It's always surprising to see people blindsided by the obvious:
To get to the bottom of this, I set out to test whether liberals favor obedience to authority just like conservatives do. Past psychology studies had found that conservatives have the more favorable attitudes toward statements such as, "If I were a soldier and disagreed with my commanding officer's orders, I would obey anyway because that is my duty." Did conservatives have a good feeling about this statement because they think that people ought to obey (in general), or because they support the military and its agenda? I suspected it was the latter.
Together with my collaborators Dr. Danielle Gaucher and Nicola Schaefer, we asked both red and blue Americans to share their views about obeying liberal authorities (e.g., "obey an environmentalist"). In an article that we recent published in Personality and Social Psychology Bulletin, we found that liberals were now the ones calling for obedience. And when the authorities were viewed as ideologically neutral (e.g., office manager), liberals and conservatives agreed. Only when people perceived the authority to be conservative (e.g., religious authority) did conservatives show a positive bias.
If the two sides equally support obedience to their own authorities, how had I come to believe that conservatives are the ones that favor obedience to authority?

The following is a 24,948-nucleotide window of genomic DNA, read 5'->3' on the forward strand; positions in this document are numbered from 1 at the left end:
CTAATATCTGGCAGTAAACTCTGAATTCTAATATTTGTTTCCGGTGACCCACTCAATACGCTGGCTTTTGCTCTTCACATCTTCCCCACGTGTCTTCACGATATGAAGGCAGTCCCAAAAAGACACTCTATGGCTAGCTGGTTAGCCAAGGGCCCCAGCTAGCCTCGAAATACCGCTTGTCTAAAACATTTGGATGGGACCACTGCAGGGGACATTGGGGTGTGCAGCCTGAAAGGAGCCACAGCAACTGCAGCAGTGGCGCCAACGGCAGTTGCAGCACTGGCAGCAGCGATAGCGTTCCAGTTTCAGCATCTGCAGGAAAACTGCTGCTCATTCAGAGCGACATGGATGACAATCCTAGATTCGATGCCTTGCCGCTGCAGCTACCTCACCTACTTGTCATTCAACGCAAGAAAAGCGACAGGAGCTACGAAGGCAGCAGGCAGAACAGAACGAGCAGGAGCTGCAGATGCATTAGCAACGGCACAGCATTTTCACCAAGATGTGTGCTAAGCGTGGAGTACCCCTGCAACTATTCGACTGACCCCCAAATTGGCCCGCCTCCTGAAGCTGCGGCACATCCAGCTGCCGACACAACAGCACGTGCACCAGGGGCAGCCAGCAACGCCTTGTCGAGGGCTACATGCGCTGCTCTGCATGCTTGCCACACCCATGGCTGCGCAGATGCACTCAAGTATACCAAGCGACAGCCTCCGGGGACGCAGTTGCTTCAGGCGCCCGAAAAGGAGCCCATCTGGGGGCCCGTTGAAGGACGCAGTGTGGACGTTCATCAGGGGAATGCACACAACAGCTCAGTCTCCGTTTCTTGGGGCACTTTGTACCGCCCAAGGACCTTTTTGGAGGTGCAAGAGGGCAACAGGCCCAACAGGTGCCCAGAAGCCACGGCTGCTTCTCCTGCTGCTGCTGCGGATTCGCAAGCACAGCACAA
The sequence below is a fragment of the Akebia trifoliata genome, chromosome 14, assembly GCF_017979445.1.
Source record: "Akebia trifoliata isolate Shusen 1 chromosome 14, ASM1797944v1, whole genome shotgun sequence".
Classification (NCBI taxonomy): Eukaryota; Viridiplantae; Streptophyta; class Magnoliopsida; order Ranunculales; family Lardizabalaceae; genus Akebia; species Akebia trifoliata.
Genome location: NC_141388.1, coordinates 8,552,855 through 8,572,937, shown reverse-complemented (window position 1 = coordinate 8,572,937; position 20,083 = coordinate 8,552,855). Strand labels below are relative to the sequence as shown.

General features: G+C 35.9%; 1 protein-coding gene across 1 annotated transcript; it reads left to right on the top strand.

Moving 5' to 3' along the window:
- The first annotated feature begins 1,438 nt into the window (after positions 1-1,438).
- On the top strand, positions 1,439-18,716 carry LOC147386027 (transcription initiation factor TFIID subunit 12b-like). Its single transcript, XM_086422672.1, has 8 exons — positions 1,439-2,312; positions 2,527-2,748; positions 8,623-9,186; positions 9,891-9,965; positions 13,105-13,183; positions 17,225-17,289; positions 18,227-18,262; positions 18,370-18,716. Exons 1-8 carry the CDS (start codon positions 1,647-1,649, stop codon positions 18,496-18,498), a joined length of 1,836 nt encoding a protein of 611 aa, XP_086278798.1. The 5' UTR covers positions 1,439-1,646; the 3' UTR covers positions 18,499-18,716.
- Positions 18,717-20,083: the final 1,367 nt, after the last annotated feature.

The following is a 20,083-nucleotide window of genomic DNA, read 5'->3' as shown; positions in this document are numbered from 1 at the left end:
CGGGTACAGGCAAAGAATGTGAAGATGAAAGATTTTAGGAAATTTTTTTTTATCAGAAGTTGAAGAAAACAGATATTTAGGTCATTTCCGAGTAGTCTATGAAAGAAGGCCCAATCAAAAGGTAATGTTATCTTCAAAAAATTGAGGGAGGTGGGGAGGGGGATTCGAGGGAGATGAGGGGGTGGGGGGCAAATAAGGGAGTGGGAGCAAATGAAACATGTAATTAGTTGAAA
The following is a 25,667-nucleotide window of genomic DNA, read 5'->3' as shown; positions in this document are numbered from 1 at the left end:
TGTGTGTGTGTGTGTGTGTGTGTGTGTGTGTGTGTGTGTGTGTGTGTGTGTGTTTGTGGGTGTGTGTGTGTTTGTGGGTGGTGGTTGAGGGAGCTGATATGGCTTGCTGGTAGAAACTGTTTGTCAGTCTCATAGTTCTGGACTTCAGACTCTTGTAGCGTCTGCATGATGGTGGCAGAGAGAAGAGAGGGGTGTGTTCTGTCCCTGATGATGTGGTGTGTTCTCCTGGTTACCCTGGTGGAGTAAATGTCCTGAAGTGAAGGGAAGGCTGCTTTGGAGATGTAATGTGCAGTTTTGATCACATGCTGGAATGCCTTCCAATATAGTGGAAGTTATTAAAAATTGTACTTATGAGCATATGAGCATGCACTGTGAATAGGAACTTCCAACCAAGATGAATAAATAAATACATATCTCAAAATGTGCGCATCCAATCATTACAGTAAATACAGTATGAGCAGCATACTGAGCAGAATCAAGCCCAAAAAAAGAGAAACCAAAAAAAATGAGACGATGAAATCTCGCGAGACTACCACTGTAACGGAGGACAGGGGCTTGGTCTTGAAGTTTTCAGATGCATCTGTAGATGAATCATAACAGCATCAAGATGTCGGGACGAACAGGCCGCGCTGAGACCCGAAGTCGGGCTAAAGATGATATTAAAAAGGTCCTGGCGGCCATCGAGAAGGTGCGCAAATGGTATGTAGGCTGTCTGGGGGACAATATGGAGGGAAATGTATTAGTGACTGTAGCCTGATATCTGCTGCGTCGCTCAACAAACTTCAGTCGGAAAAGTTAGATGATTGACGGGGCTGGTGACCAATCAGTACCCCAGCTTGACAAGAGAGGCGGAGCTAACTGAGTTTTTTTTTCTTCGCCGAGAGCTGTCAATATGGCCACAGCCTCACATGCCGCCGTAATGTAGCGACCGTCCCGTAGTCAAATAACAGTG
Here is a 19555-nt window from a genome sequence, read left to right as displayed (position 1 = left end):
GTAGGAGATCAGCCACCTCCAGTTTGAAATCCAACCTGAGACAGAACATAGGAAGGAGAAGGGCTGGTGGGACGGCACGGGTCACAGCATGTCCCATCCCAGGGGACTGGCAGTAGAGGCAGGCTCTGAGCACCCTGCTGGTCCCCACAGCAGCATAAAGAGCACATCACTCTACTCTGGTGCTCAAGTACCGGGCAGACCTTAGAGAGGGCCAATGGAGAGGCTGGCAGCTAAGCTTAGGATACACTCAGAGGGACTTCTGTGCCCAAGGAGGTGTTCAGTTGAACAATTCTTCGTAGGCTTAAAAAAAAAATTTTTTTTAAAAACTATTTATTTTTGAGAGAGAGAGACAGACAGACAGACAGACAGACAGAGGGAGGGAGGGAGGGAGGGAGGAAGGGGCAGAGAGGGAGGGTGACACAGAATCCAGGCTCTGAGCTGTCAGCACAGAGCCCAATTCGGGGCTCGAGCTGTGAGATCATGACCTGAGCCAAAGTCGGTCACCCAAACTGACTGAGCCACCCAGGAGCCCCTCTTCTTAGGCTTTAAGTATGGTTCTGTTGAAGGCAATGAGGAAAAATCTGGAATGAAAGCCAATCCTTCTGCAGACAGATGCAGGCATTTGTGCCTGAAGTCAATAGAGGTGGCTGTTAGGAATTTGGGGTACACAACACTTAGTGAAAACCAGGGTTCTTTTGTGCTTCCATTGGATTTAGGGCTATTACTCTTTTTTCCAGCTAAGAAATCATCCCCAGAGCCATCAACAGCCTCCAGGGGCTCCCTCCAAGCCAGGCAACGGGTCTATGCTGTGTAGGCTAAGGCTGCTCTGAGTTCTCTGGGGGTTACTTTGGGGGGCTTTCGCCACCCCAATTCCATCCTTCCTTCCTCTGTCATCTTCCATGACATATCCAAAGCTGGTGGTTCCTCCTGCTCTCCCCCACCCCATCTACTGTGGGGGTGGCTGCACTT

The overall argument is that both liberals and conservatives favor obedience to authority, when that authority is on their side of the political fence. Just to be ornery, though, I'd argue that liberals are the true authoritarians. The liberal deal is that once we find out what is right, we have to not only make peiople see that it's right, but make them do it, with the force of law. That's about as authoritarian as it gets.
(Via Megan McArdle, who notes, "In the ultra-liberal enclave I grew up in, the liberals were at least as fiercely tribal as any small-town Republican, though to be sure, the targets were different."
Lots of good stuff on the subject here, including:
[P]hilosophically, the progressive movement at the turn of the 20th century had roots in German philosophy ( Hegel and Nietzsche were big favorites) and German public administration ( Woodrow Wilson’s open reverence for Bismarck was typical among progressives). To simplify, progressive intellectuals were passionate advocates of rule by disinterested experts led by a strong unifying leader. They were in favor of using the state to mold social institutions in the interests of the collective. They thought that individualism and the Constitution were both outmoded.
That’s not a description that Woodrow Wilson or the other leading progressive intellectuals would have argued with. They openly said it themselves.
It is that core philosophy extolling the urge to mold society that still animates progressives today–a mind-set that produces the shutdown of debate and growing intolerance that we are witnessing in today’s America.